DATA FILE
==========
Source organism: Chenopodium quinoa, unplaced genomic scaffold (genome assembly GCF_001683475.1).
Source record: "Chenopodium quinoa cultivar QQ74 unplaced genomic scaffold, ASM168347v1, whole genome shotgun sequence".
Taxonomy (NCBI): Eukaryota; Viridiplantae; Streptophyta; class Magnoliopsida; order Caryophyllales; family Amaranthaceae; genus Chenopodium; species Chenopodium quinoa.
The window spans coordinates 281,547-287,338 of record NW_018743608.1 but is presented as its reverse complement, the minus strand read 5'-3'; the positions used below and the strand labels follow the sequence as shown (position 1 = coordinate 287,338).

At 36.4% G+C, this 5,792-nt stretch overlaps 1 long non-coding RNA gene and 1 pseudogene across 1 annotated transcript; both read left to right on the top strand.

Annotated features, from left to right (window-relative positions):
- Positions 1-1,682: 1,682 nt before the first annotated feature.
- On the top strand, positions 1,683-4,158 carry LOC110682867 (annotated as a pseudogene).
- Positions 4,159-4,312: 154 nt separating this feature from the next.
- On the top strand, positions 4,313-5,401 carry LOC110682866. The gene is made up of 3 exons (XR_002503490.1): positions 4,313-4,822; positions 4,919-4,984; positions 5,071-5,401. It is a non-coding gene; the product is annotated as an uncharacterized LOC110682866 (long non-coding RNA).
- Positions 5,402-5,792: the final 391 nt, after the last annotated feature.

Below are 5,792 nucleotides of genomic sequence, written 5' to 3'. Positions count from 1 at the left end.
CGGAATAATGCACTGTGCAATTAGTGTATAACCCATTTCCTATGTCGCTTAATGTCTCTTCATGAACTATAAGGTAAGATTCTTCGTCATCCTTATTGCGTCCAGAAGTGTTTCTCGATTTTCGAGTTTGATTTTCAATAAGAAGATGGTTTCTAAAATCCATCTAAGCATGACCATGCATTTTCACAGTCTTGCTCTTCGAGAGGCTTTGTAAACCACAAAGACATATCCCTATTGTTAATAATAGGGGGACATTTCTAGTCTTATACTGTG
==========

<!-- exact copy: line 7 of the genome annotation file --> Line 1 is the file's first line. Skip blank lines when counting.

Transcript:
- Positions 1-1,682: 1,682 nt before the first annotated feature.